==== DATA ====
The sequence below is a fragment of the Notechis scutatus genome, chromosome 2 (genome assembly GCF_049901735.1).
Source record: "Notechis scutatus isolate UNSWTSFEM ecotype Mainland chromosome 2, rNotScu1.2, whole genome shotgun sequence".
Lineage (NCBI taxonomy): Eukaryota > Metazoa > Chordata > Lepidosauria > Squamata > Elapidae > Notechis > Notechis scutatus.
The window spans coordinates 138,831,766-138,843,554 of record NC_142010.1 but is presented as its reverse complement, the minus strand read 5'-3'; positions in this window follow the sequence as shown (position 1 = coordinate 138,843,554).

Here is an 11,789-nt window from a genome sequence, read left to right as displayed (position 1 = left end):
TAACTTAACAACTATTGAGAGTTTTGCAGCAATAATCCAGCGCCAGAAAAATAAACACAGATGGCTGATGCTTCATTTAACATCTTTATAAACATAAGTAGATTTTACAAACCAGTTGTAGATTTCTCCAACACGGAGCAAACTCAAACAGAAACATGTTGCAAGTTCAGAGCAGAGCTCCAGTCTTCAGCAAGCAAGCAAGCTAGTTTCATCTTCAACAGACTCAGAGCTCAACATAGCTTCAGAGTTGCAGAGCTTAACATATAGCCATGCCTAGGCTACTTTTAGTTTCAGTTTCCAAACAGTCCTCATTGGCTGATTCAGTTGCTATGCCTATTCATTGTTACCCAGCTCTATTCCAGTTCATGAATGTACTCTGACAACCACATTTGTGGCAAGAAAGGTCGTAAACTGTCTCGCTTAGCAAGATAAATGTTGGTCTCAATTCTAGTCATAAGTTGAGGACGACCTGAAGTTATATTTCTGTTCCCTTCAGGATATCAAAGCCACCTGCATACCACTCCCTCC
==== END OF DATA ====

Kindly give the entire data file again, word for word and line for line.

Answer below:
The sequence below is a fragment of the Notechis scutatus genome, chromosome 2 (genome assembly GCF_049901735.1).
Source record: "Notechis scutatus isolate UNSWTSFEM ecotype Mainland chromosome 2, rNotScu1.2, whole genome shotgun sequence".
Lineage (NCBI taxonomy): Eukaryota > Metazoa > Chordata > Lepidosauria > Squamata > Elapidae > Notechis > Notechis scutatus.
The window spans coordinates 138,831,766-138,843,554 of record NC_142010.1 but is presented as its reverse complement, the minus strand read 5'-3'; positions in this window follow the sequence as shown (position 1 = coordinate 138,843,554).

Here is an 11,789-nt window from a genome sequence, read left to right as displayed (position 1 = left end):
TAACTTAACAACTATTGAGAGTTTTGCAGCAATAATCCAGCGCCAGAAAAATAAACACAGATGGCTGATGCTTCATTTAACATCTTTATAAACATAAGTAGATTTTACAAACCAGTTGTAGATTTCTCCAACACGGAGCAAACTCAAACAGAAACATGTTGCAAGTTCAGAGCAGAGCTCCAGTCTTCAGCAAGCAAGCAAGCTAGTTTCATCTTCAACAGACTCAGAGCTCAACATAGCTTCAGAGTTGCAGAGCTTAACATATAGCCATGCCTAGGCTACTTTTAGTTTCAGTTTCCAAACAGTCCTCATTGGCTGATTCAGTTGCTATGCCTATTCATTGTTACCCAGCTCTATTCCAGTTCATGAATGTACTCTGACAACCACATTTGTGGCAAGAAAGGTCGTAAACTGTCTCGCTTAGCAAGATAAATGTTGGTCTCAATTCTAGTCATAAGTTGAGGACGACCTGAAGTTATATTTCTGTTCCCTTCAGGATATCAAAGCCACCTGCATACCACTCCCTCC